Rays d'Arnaud Baseball

FILE - In this July 21, 2019, file photo, from left to right, Tampa Bay Rays' Joey Wendle, Avisail Garcia, Travis d'Arnaud and Yandy Diaz celebrate d'Arnaud's grand slam off Chicago White Sox starter Dylan Cease during the second inning of a baseball game in St. Petersburg, Fla. Travis d'Arnaud is making the most of an opportunity to jumpstart his career with the Tampa Bay Rays, who are getting a lot more production from him than they anticipated when they acquired the 30-year-old catcher for a mere $100,000. (AP Photo/Steve Nesius, File)

ST. PETERSBURG, Fla. (AP) — Travis d'Arnaud is quietly making the most of an opportunity to resurrect his career with the Tampa Bay Rays.

The soft-spoken catcher who also played for the New York Mets and Los Angeles Dodgers this season has rebounded from a miserable opening month to not only play himself into a role with the youthful Rays but become one of the club's most consistent players.

"He's been right in the thick of everything we've done good offensively," manager Kevin Cash said.

"He's been our best player for the last month and a half. Consistent as can be, clutch — all the factors you want to see in a teammate," centerfielder Kevin Kiermaier added. "We wouldn't be where we are right now without him. That's nothing but the truth."

The Rays, who were off Thursday, have bounced back from a tough stretch to win seven of their past 10 games. At 66-50, they currently hold the second AL wild-card spot, a half-game ahead of the Oakland Athletics.

The 30-year-old d'Arnaud, who missed most of 2018 after undergoing Tommy John surgery, is grateful for a fresh start after starting the season with the Mets and also spending less than a week with the Dodgers, who sold him to Tampa Bay for $100,000 on May 10.

"It's been good," d'Arnaud, a .249 career hitter who played parts of seven seasons with the Mets before hey released him May 3.

When the Dodgers called, the native of Southern California was elated.

"It was cool that it was the hometown team I watched growing up. So to be there for those days was a dream-fulfilling moment for me," d'Arnaud said. "But ultimately, getting picked up by the Rays was the path that was destined, and fortunately for me the coaches and all the players here welcomed me with open arms. The transition has been nice and smooth."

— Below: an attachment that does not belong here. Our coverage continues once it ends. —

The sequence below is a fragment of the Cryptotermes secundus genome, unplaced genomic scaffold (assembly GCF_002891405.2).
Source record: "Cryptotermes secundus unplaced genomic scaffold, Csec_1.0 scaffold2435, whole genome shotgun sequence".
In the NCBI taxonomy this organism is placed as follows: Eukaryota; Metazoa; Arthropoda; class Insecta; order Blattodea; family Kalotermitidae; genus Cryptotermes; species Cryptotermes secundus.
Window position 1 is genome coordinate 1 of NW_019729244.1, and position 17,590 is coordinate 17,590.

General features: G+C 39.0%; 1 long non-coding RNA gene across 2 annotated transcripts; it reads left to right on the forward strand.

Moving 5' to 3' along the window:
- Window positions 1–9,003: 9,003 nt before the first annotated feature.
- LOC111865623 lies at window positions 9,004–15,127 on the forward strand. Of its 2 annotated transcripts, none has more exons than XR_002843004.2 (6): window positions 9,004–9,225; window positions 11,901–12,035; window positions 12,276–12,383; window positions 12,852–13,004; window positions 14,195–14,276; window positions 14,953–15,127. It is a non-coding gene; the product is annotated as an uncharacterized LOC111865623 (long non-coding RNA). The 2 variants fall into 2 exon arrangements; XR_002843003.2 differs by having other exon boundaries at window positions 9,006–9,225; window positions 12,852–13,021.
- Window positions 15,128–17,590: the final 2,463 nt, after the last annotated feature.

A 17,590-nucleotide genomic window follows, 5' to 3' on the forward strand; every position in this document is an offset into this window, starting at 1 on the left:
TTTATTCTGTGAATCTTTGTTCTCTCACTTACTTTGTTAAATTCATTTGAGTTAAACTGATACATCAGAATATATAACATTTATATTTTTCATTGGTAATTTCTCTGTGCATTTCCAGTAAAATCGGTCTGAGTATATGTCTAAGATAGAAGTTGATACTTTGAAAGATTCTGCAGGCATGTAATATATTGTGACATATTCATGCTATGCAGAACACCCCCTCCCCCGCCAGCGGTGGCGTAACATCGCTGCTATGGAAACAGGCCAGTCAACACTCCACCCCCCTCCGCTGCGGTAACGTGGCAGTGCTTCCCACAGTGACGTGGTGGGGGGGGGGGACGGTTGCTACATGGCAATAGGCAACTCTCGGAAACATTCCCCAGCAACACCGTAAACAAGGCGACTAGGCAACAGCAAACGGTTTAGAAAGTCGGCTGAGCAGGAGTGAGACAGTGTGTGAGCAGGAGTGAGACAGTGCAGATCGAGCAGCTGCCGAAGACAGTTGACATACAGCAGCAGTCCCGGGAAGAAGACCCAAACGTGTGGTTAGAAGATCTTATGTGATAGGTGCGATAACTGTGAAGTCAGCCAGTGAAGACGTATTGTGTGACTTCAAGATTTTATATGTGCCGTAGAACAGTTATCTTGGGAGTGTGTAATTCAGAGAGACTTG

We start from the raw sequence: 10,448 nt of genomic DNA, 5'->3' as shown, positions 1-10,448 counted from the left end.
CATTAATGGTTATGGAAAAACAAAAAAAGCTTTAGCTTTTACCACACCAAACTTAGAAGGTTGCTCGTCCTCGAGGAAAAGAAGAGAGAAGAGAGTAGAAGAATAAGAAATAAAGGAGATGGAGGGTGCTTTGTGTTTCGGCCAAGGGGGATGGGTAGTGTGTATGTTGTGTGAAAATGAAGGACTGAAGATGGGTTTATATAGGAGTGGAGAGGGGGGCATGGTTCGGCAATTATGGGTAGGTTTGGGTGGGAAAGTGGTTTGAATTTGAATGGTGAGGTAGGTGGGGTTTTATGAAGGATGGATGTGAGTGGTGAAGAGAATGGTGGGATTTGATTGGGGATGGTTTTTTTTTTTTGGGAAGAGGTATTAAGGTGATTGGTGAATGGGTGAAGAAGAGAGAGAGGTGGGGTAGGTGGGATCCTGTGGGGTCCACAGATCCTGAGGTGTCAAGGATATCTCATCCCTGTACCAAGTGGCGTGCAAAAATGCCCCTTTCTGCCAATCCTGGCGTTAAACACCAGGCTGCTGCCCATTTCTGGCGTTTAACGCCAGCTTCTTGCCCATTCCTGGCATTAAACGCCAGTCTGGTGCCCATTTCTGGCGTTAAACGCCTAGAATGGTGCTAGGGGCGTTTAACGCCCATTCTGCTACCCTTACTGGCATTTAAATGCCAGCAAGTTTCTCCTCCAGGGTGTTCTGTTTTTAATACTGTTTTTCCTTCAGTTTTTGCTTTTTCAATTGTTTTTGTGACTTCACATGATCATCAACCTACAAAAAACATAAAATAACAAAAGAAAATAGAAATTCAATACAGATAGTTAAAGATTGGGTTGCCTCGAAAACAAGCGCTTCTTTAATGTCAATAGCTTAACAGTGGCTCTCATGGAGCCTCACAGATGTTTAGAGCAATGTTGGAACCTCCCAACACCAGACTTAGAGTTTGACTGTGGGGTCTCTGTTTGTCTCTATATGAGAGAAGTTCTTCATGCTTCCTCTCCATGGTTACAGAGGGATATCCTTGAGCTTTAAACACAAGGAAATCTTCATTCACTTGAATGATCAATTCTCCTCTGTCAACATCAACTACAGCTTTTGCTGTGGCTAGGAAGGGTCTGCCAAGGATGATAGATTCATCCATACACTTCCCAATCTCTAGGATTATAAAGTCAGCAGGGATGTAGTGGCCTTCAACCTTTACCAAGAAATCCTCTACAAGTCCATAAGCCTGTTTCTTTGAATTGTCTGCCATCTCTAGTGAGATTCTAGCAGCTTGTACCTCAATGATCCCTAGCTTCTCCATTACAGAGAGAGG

Since starting the year in a 2 for 24 slump in 11 games for the Mets and Dodgers, d'Arnaud has batted .283 with 13 homers and 44 RBIs in 55 games with Tampa Bay.

He's been one of the hottest hitters in baseball since July 1, batting .337 with four doubles, eight homers and 27 RBIs over his last 24 games.

He hit a walkoff homer to beat the AL East-leading Yankees at Tropicana Field on July 6, swatted three home runs out of the leadoff spot to key another win at New York on July 15, and he's been every bit as solid defensively as the Rays thought he would be.

"The way he came in and established himself with the pitchers was really all we were hoping for. Anything we got with the bat was going to be kind of a bonus," Cash said. "But he's taken it to a different level. He's been one of our most potent bats. He's been one of the best in the American League this past month. Hopefully that continues."

All d'Arnaud, whose current nine-game hitting streak matches his career best, felt he needed was a chance to play his way back into form.

After missing most of last season with an injury, it was not easy to get re-acclimated to major league pitching.

"I had a whole year off from baseball," he said. "It's different when you're facing younger guys and you see a lot more mistakes vs. a big league pitcher where they know where the ball is going better and have more advanced game plans. It was just something I had to go through and experience."

Kiermaier said a change of scenery can make a difference, too.

"I think he used getting released as a chip on his shoulder. Not that they were saying he wasn't good enough or anything like that, but it's nice to go to a place where you're wanted," Kiermaier said. "We wanted him. We needed him. And little did we know what we were going to get. He's having another coming out party, and it's fun to watch.'

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